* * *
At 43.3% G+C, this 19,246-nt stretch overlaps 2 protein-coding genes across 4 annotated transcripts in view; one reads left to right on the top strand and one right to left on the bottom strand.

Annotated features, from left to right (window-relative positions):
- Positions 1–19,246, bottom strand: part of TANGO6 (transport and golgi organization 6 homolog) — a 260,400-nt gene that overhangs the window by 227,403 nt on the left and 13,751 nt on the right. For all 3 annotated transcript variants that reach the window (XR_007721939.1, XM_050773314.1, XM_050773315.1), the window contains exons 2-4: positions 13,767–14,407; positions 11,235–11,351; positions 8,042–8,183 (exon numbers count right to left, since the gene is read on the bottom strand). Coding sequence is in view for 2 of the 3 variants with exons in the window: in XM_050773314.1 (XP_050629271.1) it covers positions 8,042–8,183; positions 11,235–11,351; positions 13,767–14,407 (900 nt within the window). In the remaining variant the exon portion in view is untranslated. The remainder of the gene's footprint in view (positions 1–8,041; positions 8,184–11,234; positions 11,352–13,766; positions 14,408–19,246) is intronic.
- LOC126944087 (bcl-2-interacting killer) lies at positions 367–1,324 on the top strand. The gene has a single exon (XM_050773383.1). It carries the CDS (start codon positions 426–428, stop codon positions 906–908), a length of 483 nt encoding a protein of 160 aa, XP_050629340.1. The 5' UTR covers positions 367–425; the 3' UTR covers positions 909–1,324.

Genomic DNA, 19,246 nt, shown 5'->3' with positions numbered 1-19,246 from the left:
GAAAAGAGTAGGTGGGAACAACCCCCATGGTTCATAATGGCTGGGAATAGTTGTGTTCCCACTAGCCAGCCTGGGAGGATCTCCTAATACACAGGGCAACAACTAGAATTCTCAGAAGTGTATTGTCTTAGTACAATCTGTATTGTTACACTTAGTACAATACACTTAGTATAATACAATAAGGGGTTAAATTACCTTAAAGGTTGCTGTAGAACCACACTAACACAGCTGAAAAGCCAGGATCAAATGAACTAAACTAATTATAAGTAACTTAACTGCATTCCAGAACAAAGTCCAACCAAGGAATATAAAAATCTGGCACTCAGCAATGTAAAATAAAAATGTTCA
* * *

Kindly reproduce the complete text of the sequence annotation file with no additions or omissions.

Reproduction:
At 43.3% G+C, this 19,246-nt stretch overlaps 2 protein-coding genes across 4 annotated transcripts in view; one reads left to right on the top strand and one right to left on the bottom strand.

Annotated features, from left to right (window-relative positions):
- Positions 1–19,246, bottom strand: part of TANGO6 (transport and golgi organization 6 homolog) — a 260,400-nt gene that overhangs the window by 227,403 nt on the left and 13,751 nt on the right. For all 3 annotated transcript variants that reach the window (XR_007721939.1, XM_050773314.1, XM_050773315.1), the window contains exons 2-4: positions 13,767–14,407; positions 11,235–11,351; positions 8,042–8,183 (exon numbers count right to left, since the gene is read on the bottom strand). Coding sequence is in view for 2 of the 3 variants with exons in the window: in XM_050773314.1 (XP_050629271.1) it covers positions 8,042–8,183; positions 11,235–11,351; positions 13,767–14,407 (900 nt within the window). In the remaining variant the exon portion in view is untranslated. The remainder of the gene's footprint in view (positions 1–8,041; positions 8,184–11,234; positions 11,352–13,766; positions 14,408–19,246) is intronic.
- LOC126944087 (bcl-2-interacting killer) lies at positions 367–1,324 on the top strand. The gene has a single exon (XM_050773383.1). It carries the CDS (start codon positions 426–428, stop codon positions 906–908), a length of 483 nt encoding a protein of 160 aa, XP_050629340.1. The 5' UTR covers positions 367–425; the 3' UTR covers positions 909–1,324.

Genomic DNA, 19,246 nt, shown 5'->3' with positions numbered 1-19,246 from the left:
GAAAAGAGTAGGTGGGAACAACCCCCATGGTTCATAATGGCTGGGAATAGTTGTGTTCCCACTAGCCAGCCTGGGAGGATCTCCTAATACACAGGGCAACAACTAGAATTCTCAGAAGTGTATTGTCTTAGTACAATCTGTATTGTTACACTTAGTACAATACACTTAGTATAATACAATAAGGGGTTAAATTACCTTAAAGGTTGCTGTAGAACCACACTAACACAGCTGAAAAGCCAGGATCAAATGAACTAAACTAATTATAAGTAACTTAACTGCATTCCAGAACAAAGTCCAACCAAGGAATATAAAAATCTGGCACTCAGCAATGTAAAATAAAAATGTTCA